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ERIC Number: EJ863119
Record Type: Journal
Publication Date: 2009-Dec
Pages: 17
Abstractor: ERIC
Reference Count: 0
ISSN: ISSN-0895-4852
George Lakoff's New Happiness: Politics after Rationality
Parrott, John B.
Academic Questions, v22 n4 p414-430 Dec 2009
Berkeley professor of linguistics and cognitive science George Lakoff is among the handful of current faculty members in the United States to have successfully recast himself as a significant figure in national politics. Though his views place rather far on the progressive left, he has, unlike some other scholar-activists, focused most of his energy on advancing the fortunes of the mainstream Democratic Party. Having eschewed the more radical views of Noam Chomsky or Bill Ayers, Lakoff remains somewhat less in the spotlight. His influence is, nonetheless, both broad and deep. Lakoff is best known for his advocacy of the idea that most people are profoundly influenced by metaphors that "frame" their decisions, including those about party registration and voting. He believes that politicians are aware of this human frailty and manipulate it to their advantage. In other words, political choices in a democracy have little to do with voters making rational and informed decisions and a great deal to do with how elites set up the "narratives." Lakoff's involvement in politics has consisted of arguing three points: (1) that Republicans have been masterful in manipulating voters by means of framing devices; (2) that Democrats possess the better arguments but have generally failed to find effective ways to frame their messages; and (3) that he, Lakoff, can help the Democrats close the metaphor gap. There is more to Lakoff than this summary suggests. Properly understood, he is heir to a tradition of radical utopian thought and has affinities with twentieth-century neo-Marxists such as Antonio Gramsci, Max Horkheimer, and Herbert Marcuse, who also concerned themselves with how best to bring about revolutionary consciousness among people who seemed content without it. Towards this end, Lakoff makes some extraordinary claims by rejecting reason and rationality as they have been understood in Western thought for essentially the past twenty-five hundred years. In this essay, the author reflects on Lakoff's ideas and career in an effort to clarify his contemporary influence. The author focuses mainly on Lakoff's 2008 "The Political Mind: Why You Can't Understand 21st-Century American Politics with an 18th-Century Brain." (Contains 5 footnotes.)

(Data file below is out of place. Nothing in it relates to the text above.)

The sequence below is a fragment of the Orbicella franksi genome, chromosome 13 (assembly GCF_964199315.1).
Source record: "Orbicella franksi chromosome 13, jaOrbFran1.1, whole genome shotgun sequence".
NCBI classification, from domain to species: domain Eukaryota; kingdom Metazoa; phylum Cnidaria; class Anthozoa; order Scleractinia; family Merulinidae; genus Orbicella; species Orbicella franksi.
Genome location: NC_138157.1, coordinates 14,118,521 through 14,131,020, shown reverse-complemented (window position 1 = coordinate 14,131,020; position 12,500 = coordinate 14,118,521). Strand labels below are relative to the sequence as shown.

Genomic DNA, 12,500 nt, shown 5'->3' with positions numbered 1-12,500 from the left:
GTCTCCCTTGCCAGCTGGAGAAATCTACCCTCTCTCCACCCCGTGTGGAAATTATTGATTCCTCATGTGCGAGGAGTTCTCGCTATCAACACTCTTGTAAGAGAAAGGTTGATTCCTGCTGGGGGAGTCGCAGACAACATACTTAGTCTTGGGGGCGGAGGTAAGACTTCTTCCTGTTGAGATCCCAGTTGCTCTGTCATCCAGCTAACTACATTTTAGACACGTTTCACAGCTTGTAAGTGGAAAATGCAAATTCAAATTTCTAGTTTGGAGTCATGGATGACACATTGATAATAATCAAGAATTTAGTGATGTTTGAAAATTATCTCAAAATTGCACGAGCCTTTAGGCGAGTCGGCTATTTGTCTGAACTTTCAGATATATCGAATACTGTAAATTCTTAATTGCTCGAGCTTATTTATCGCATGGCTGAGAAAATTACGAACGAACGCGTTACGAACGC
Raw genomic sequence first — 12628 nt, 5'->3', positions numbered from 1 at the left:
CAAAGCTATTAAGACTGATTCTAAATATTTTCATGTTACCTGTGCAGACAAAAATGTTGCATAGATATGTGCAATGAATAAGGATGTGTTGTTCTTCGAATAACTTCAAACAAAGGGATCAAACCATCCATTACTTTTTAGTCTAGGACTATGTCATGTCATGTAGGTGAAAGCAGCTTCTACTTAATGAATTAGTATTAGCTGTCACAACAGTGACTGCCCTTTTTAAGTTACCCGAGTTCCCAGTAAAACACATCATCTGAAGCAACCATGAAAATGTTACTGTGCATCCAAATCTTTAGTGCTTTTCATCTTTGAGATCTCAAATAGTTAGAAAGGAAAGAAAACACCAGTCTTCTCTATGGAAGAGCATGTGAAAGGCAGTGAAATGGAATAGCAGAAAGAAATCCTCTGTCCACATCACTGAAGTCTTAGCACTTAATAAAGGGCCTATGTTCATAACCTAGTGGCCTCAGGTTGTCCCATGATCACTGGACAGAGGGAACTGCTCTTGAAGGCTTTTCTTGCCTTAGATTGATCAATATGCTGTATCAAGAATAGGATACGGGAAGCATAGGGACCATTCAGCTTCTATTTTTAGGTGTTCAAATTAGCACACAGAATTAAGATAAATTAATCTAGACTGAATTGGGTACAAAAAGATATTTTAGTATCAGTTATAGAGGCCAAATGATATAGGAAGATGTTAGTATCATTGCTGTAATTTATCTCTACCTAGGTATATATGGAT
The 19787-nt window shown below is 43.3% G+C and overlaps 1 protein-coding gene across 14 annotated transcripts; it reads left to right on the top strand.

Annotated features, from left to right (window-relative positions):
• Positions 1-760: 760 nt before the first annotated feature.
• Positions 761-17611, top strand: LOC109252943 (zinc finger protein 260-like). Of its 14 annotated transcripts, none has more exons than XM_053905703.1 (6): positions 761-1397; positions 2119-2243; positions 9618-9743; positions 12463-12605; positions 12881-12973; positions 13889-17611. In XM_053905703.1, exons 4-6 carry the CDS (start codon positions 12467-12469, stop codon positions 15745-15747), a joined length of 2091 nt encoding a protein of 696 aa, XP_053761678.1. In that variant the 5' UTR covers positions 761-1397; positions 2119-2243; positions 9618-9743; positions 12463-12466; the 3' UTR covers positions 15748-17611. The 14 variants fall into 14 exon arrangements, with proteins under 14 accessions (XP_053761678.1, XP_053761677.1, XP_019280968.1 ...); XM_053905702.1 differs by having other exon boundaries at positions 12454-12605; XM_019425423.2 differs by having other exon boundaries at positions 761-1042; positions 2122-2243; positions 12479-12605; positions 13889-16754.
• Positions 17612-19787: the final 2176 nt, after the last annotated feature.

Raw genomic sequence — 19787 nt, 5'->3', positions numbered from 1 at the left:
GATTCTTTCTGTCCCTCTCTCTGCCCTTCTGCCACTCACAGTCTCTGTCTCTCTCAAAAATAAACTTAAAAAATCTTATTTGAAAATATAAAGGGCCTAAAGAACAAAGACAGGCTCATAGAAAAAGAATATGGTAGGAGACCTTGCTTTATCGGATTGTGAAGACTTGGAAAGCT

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Publication Type: Information Analyses; Journal Articles; Opinion Papers
Education Level: Higher Education; Two Year Colleges
Audience: N/A
Language: English
Sponsor: N/A
Authoring Institution: N/A